Those sampled would not include new members who are interacting with the party for the first time or those who had donated less than $200 in any one year to the Conservatives in the past.

Leitch's polling score in the index has dropped by 3.1 points to 11.3 per cent. Though she managed 19 per cent support among decided respondents in the most recent Mainstreet/iPolitics survey, that was a sharp departure from the eight to 10 per cent she was registering among decided respondents in polls done in the three weeks prior.

Her score in the rolling average dropped because she had previously been polling as high as 24 per cent among decided respondents — well above Mainstreet's latest result.

O'Leary, Scheer and Raitt take advantage

There have been a few beneficiaries to Leitch's slip in the polling average over the past four weeks.

Ontario MP Raitt has been scoring around nine per cent among decided respondents in Mainstreet's polling, compared to her previous scores of four to seven per cent.

Conservative leadership candidate Kevin O'Leary is still leading in the polls. (Lars Hagberg/Canadian Press)

Scheer has been polling between nine and 12 per cent among decided respondents in recent weeks, compared to his five to seven per cent rating in Mainstreet's first waves of polling in January and early February.

O'Leary still holds an overall lead in the polls, managing between 25 and 29 per cent support, up a little from where he was when he started his campaign in January.

Bernier slipped in Mainstreet's latest sounding, conducted in the midst of O'Leary's allegations about irregularities with membership sign-ups. Prior to that, he was scoring between 22 and 23 per cent.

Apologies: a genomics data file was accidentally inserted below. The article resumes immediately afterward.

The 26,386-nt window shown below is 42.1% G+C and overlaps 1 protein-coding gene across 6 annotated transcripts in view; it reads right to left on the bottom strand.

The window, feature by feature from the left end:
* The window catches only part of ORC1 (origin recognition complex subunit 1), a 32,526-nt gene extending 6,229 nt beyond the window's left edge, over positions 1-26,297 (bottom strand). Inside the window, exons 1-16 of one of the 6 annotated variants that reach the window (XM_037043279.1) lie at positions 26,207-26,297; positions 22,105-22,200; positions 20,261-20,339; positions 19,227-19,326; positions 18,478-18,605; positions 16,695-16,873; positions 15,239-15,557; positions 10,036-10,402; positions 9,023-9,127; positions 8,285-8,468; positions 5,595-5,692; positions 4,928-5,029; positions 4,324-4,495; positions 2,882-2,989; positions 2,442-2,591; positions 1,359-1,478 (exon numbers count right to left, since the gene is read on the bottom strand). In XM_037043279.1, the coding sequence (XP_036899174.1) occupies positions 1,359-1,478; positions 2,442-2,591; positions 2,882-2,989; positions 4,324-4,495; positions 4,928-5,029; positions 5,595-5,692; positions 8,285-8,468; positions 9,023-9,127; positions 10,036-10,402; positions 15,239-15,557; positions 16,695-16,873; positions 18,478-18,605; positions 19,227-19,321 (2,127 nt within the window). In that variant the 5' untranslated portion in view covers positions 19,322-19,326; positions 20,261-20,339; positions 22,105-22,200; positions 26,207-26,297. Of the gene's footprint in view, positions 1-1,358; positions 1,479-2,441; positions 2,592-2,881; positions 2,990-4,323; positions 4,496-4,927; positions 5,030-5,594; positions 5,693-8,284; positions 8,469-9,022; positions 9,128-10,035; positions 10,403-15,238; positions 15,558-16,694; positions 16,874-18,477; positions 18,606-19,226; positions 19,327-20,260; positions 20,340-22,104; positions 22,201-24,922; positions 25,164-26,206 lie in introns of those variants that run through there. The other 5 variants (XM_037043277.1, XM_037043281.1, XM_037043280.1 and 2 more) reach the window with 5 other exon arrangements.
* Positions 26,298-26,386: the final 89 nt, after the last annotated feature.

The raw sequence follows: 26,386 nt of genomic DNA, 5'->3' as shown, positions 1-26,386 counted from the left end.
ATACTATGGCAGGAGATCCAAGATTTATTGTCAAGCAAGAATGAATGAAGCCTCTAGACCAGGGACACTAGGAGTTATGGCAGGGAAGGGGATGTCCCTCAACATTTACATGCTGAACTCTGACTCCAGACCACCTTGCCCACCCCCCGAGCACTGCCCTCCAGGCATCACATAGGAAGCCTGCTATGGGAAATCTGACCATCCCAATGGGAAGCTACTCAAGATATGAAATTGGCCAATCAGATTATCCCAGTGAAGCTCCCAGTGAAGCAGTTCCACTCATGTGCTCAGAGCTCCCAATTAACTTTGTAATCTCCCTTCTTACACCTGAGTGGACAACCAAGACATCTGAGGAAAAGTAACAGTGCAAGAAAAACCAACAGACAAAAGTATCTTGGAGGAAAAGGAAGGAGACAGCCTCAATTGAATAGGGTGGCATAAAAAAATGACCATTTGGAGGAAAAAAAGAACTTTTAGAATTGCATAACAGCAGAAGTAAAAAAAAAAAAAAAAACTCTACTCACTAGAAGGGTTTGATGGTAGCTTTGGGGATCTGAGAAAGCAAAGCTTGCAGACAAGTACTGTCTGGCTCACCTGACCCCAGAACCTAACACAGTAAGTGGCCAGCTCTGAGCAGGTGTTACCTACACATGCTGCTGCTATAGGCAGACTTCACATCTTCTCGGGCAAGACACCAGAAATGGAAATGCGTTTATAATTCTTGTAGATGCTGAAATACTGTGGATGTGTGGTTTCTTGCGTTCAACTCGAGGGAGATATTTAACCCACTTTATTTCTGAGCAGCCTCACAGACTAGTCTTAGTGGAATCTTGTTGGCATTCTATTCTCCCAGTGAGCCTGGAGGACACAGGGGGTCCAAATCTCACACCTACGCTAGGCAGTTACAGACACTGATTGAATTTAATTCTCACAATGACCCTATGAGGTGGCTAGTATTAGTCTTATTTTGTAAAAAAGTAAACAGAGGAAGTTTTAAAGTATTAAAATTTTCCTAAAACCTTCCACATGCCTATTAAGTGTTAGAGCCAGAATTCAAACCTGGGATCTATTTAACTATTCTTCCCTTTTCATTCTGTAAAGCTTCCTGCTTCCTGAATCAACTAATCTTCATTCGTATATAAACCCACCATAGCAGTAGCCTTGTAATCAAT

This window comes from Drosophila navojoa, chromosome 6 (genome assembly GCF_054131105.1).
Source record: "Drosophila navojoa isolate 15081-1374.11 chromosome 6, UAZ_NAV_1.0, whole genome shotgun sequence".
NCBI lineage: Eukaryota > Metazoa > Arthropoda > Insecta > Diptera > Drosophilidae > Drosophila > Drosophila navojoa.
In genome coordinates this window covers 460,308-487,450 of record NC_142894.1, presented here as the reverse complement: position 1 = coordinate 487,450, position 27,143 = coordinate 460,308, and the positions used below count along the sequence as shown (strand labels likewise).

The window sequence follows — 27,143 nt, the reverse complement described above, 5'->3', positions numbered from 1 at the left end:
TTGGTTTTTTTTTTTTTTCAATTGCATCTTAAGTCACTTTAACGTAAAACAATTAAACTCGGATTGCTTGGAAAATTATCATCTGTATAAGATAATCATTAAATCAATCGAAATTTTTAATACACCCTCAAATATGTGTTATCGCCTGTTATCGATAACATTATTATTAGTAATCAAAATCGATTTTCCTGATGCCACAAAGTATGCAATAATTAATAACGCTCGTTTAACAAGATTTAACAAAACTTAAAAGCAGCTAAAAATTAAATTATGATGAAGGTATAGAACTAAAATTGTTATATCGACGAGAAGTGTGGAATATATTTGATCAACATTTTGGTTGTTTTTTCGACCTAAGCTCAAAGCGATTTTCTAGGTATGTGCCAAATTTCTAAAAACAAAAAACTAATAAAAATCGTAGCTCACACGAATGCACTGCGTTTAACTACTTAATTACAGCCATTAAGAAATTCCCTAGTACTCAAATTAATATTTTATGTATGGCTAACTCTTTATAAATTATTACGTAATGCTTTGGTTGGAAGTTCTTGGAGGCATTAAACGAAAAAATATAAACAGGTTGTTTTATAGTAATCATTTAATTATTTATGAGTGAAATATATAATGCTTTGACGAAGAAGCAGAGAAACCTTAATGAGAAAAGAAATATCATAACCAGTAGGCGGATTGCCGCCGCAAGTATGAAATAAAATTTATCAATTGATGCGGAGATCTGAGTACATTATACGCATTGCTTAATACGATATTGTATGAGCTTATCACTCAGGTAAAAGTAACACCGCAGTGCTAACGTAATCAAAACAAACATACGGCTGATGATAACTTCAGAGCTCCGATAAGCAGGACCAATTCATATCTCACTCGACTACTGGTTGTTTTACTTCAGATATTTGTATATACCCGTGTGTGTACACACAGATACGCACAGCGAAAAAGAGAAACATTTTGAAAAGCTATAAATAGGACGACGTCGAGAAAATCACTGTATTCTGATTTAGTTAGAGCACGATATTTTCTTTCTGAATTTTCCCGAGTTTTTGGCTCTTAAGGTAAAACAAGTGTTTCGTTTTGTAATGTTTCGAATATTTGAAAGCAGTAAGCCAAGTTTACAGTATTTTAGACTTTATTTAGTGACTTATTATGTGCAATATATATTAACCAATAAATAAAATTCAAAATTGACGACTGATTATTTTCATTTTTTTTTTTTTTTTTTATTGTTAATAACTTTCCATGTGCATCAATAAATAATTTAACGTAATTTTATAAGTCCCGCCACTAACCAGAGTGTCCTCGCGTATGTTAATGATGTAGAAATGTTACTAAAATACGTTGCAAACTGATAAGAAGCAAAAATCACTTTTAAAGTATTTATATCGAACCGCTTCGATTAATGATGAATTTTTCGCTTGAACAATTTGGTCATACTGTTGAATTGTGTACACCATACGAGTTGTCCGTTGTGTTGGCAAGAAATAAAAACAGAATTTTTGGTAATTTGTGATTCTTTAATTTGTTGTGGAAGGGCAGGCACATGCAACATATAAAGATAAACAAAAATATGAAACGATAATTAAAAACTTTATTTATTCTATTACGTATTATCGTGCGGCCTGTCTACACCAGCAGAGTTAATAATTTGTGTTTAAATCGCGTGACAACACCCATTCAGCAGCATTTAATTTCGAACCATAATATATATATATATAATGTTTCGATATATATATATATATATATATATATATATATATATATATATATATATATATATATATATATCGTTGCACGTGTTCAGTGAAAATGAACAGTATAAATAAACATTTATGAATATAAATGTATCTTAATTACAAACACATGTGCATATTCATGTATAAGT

O'Toole's endorsement strength has yet to show up in the polls. He is still scoring between just three and 5.5 per cent among decided respondents, ranking him behind Leitch, Raitt and Chong.

The other candidates in the race are Steven Blaney, Brad Trost, Pierre Lemieux, Chris Alexander, Andrew Saxton, Deepak Obhrai and Rick Peterson.

The index is based on four different metrics: endorsements, fundraising, contributors and polls. In tests on 14 recent federal and provincial leadership races in which all party members could vote, the index has replicated the first ballot results with a median error of +/- 2.2 points per candidate.

A more detailed explanation of the index's methodology can be found here.

*As Kevin O'Leary entered the race after the end of the last fundraising reporting period, the index substitutes his poll support in place of his fundraising and contributors. Each candidate's average is then adjusted so that the index adds up to 100.

About the Author

Éric Grenier

Politics and polls

Éric Grenier is a senior writer and the CBC's polls analyst. He was the founder of ThreeHundredEight.com and has written for The Globe and Mail, Huffington Post Canada, The Hill Times, Le Devoir, and L’actualité.